There’s Appalachian, Cajun, Southern Plains and Americana among the varying styles of the United States’ homegrown folk and country music.
But Florida-born-and-raised Van Plating has added another to that list: “Orange Blossom Country.”
On Aug. 18, Lakeland’s Plating released the single “The Hard Way” from her latest album, “Orange Blossom Child.” It's the third album for the Winter Park-born, Apopka-raised artist since her first album, “Van Plating,” was released in 2019. Her second album, the nine-track “The Way Down,” was recorded in Harrisonburg, Virginia, and released in November 2021.
On a hot morning in a local Dixieland coffee shop, Plating – who lives in Lakeland with her husband, Jack, three daughters and a son – described some of her musical ventures over the past four years. She said she’s been working to get “Orange Blossom Child” ready for formal release by Sept. 15 and give her fans a fresh-squeezed drop of a uniquely Florida sound.
“The Hard Way” is a collaboration with Reckless Kelly, a country-rock band based in Austin.
“I had begun thinking about ‘a sense of place.’ I decided to brand myself as being from Florida and started to call my music, ‘Orange Blossom Country,’” she said. “I became the self-proclaimed ‘Orange Blossom Queen.’ I hope (Orange Blossom Child) brings (listeners) a sense of home, especially for people from here.”
Produced by Plating, recording for the 11-track “Orange Blossom Child” began in the fall 2022 at her home studio and recording was completed in May. The LP was mixed in Dublin, Ireland, by musician-recording technician Scott Halliday – who’s collaborated with musicians John Grant, Conor O’Brian and Paul Brady – and mastered in Ringwood, New Jersey, by Kim Rosen, an American Grammy-nominated audio mastering engineer.
Plating said that throughout the recording and mixing process for “Orange Blossom Child,” her musical influences emerged, which reflected her Central Florida upbringing as well as musicians who inspired her musical creations. She’s the daughter of Woody and Joan Van and her father was a guitarist, her mother a pianist. Plating began playing violin at 3 years old, played throughout her formative years, graduated as a home-school student in 1997 and in 2001 graduated as a music performance major in violin and voice from Florida Southern College.
Along the way, Plating said she added elements of bluegrass and classic country to “Orange Blossom Child,” all shaped by influences from notable musicians such as Tom Petty, Jeff Buckley and Bob Dylan. She also brought along musical styling elements from her band “Pemberley,” which was formed in her 20s while at FSC. That band performed shows with nationally and regionally renowned acts such as Copeland, The Postmarks, Matt Pond PA and Indianapolis’ Margot & the Nuclear So and So’s.
Plating said she enjoyed highlighting the violin and collaborating with notable musicians such as Elizabeth Cook, Reckless Kelly, Kirby Brown, The Damn Quails, Crystal Bowersox and Shelby Lee Lowe on “Orange Blossom Child.”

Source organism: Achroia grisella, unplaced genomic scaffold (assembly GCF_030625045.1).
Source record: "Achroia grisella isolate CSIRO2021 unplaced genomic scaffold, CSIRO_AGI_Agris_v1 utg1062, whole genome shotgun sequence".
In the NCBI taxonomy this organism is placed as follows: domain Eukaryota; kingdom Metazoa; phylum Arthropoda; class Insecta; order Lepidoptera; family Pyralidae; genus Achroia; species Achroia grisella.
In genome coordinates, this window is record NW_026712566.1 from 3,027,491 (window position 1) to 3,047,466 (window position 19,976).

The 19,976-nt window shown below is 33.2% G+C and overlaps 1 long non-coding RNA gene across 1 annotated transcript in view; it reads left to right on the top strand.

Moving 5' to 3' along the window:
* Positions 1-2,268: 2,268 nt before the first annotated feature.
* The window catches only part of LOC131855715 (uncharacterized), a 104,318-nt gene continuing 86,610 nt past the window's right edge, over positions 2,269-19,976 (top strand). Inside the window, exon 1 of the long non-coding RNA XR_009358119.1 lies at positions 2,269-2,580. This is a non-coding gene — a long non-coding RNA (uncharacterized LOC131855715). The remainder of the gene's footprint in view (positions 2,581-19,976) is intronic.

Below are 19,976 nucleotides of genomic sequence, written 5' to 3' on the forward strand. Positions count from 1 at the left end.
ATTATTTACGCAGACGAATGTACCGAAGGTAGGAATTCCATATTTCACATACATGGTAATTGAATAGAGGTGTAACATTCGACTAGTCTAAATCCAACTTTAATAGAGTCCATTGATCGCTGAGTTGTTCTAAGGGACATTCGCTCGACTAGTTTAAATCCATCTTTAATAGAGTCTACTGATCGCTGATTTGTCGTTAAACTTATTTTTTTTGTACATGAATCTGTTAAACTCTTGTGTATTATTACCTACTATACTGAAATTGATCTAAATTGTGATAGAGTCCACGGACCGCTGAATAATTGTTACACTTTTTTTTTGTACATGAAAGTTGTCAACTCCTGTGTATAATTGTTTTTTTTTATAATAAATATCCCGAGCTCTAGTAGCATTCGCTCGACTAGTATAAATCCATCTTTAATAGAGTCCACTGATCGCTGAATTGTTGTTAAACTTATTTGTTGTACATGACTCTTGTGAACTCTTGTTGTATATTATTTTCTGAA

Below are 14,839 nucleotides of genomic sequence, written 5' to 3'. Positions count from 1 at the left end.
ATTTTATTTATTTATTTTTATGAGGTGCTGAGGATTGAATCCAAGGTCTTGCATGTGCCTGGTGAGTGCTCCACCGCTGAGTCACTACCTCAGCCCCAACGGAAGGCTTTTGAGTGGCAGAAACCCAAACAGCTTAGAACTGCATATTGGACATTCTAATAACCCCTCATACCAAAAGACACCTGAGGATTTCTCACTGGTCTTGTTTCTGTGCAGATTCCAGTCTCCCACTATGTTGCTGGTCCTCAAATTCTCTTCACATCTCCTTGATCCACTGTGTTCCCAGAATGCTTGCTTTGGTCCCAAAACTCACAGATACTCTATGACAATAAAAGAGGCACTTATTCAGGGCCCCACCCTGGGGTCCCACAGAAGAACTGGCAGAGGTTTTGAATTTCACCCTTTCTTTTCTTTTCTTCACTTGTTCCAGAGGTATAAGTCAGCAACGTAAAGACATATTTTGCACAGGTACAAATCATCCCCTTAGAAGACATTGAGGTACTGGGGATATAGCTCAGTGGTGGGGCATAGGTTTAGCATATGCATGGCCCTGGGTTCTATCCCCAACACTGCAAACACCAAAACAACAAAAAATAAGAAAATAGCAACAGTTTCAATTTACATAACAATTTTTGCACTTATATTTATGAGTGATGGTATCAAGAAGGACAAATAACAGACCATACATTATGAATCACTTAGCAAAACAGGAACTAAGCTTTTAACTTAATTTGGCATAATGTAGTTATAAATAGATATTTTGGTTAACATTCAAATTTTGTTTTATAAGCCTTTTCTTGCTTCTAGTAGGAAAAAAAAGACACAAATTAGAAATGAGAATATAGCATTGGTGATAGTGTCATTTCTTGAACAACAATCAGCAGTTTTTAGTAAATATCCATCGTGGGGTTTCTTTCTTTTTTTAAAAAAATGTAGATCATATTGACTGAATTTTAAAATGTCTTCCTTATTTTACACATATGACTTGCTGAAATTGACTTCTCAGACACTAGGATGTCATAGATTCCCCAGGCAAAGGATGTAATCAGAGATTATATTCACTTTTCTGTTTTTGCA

“I want it to be really clear that I made this thing; this was my specific vision and my objective,” Plating said. “I am the ‘Orange Blossom Child,’ after all, and along the way, I invited people to join me in the process. The result is a creation that is so much larger, more colorful and more lush than anything I could have created alone. No one is an island. This time, I didn’t create like one.”
'As if he's lived a lot of life' Lakeland's McCoy Moore working as Nashville songwriter
Helping to hone Plating’s sound on the self-produced “Orange Blossom Child” was drummer John Lum. Calling from a tour stop with Devon Allman and Donavan Frankenreiter in Walhalla, South Carolina, Lum said he played on six of the new album’s songs. The St. Louis-based musician said he recorded his parts in his home studio and sent his parts to Plating remotely, starting in October. He called Plating’s music “pop-country with soul.”
“It was a few months process. She’d come up with a new song and she’d send it to me, and we’d talk about it. It was a process of a few months of really getting the drums down for the whole album,” said Lum, a professional drummer for about 10 years. “She’s a very genuine person. She’s not bashful at all about what she’s been through in her story and that really comes across in this album.”
Another contributing musician was Will Payne Harrison, who played bass and electric guitar on “Orange Blossom Child.” The Nashville-based musician met Plating at a folk festival in Orlando in 2019 and ended up playing bass and guitar on the album, recording in Nashville.
“I think what makes (the album) stand out the most is she was finally able to make a record exactly the way that she wanted to in the producer chair,” said Harrison, a touring musician for 20 years. “She chose the musicians and the arrangement and the songs and knocked it out of the park.”
As for her musical future, Plating said she would like to tour the album next year, in Britain and Europe. But for now, she wants people to take time to listen, enjoy and take in the messages behind “Orange Blossom Child.”
“My biggest goal following this album would be to meet as many people as I can and share these songs in person in venues of all shapes and sizes; I want these songs to find a soft landing in people’s ears ,” she said.
“Orange Blossom Child” is available on all streaming platforms.
This article originally appeared on The Ledger: Lakeland musician Van Plating calls her music Orange Blossom Country